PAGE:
Print Page   |   Contact Us   |   Sign In   |   Join Us
Site Search
Legal Flash
Blog Home All Blogs
News for, and by, our local legal community, curated and created by the Santa Clara County Bar. The opinions expressed in this blog are the authors' own and do not necessarily represent or reflect the views of the Santa Clara County Bar Association, its members, its employees, or its governing board.

 

Search all posts for:   

 

Top tags: Officers  recognition  Santa Clara County Court  2016  Barrister of the Year  Barristers  Board of Trustees  Civil Practice  cyber insurance  Cybersecurity  diversity  ExCom  E-Z Legal Forms  Grand Jury  High Technology  Insurance Section  Judge Pichon  Judiciary  Lawyers in the Community  mediation  Mlnarik  Pichon  Presiding Judge  Rise Pichon  sccba  Volunteer  WLS  Women Lawyers Section 

Arresting officer in Freddie Gray case chooses bench trial

Posted By Paula Collis, Wednesday, May 11, 2016

A police officer charged in the Freddie Gray case chose Tuesday to stand trial before a judge rather than a jury, eliminating a potential wild card in the divisive and emotionally charged case.

Officer Edward Nero was one of three officers who arrested Gray when he made eye contact with one of them and took off running in a high-crime area in April 2015. The officers took Gray, a 25-year-old black man, into custody and he was placed in the back of a police van, where he was critically injured during a 45-minute trip to a nearby police station.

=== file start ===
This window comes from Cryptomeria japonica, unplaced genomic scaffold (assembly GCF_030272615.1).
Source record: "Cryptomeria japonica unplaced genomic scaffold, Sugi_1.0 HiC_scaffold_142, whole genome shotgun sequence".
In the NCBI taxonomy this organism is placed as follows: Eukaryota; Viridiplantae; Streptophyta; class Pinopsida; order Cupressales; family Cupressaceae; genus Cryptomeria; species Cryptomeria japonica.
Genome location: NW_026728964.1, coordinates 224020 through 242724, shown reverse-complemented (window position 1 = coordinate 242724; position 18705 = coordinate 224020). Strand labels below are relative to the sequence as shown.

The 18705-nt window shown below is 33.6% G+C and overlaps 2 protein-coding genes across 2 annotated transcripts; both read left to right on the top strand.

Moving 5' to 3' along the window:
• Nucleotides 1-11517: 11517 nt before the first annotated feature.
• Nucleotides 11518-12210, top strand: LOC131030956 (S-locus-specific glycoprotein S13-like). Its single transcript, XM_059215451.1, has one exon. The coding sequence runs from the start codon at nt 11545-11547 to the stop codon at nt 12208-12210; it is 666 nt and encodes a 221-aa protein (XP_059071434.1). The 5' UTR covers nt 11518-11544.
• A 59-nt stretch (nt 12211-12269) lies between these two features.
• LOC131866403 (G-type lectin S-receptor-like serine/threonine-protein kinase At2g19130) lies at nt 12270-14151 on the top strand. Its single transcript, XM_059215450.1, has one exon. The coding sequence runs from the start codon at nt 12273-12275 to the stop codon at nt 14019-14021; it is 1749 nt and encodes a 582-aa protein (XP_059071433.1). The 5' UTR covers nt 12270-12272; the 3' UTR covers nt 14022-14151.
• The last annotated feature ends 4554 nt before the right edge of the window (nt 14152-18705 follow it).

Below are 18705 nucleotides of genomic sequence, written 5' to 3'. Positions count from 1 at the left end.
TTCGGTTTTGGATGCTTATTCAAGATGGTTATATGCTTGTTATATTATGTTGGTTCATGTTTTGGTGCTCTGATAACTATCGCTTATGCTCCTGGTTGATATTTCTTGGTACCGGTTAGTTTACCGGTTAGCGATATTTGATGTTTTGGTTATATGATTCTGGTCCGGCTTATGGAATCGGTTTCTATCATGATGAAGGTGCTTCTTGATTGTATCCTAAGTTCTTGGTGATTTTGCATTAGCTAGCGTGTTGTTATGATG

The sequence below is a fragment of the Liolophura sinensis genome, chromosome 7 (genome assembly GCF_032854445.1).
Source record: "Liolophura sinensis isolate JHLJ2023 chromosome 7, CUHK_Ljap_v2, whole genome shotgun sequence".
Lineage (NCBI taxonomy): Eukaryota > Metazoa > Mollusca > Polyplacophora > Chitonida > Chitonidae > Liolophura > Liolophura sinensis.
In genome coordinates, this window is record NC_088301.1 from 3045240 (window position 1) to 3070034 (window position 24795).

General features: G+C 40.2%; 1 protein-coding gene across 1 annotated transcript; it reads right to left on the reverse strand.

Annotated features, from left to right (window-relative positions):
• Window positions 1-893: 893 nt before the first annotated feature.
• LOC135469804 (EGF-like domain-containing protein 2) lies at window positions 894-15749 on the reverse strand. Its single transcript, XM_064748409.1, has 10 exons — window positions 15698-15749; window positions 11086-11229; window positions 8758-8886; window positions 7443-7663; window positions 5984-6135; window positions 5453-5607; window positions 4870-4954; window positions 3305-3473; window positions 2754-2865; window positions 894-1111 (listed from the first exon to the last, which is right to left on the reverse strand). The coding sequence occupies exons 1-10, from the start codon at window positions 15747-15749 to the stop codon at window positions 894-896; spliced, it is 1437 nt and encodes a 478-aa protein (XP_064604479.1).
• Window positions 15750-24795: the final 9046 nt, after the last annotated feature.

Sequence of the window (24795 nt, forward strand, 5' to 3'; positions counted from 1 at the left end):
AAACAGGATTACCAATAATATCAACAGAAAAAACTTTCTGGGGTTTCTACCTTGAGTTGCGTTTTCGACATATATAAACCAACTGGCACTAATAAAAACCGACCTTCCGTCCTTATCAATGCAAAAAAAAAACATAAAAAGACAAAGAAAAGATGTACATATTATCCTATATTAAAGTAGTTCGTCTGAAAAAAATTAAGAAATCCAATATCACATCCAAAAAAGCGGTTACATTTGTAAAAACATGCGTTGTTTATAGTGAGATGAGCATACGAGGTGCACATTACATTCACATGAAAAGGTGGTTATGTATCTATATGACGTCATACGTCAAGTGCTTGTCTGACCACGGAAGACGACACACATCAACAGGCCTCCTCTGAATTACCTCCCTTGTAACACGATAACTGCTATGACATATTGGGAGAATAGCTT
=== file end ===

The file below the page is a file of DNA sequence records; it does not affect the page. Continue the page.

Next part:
Read the whole story at SF Gate

This post has not been tagged.

Share |
PermalinkComments (0)
 

SFPD unaccountable, uses ‘stop and frisk,’ D.A.’s panel says

Posted By Paula Collis, Wednesday, May 11, 2016

The San Francisco Police Department has outdated policies, engages in “stop and frisk” tactics on the street that have drawn outrage around the country, and does a poor job tracking officers’ conduct so it can root out problems, according to a blue-ribbon panel of judges created by District AttorneyGeorge Gascón to investigate bias in the police force.

Police officials said they hadn’t seen the panel’s preliminary findings, which were released publicly Monday evening at the African American Art and Culture ComplexMartin Halloran, the head of the police officers union, called the panel’s report an “illegitimate work of fiction” driven by Gascón’s animosity toward police. 

Read the whole story at SF Gate

This post has not been tagged.

Share |
PermalinkComments (0)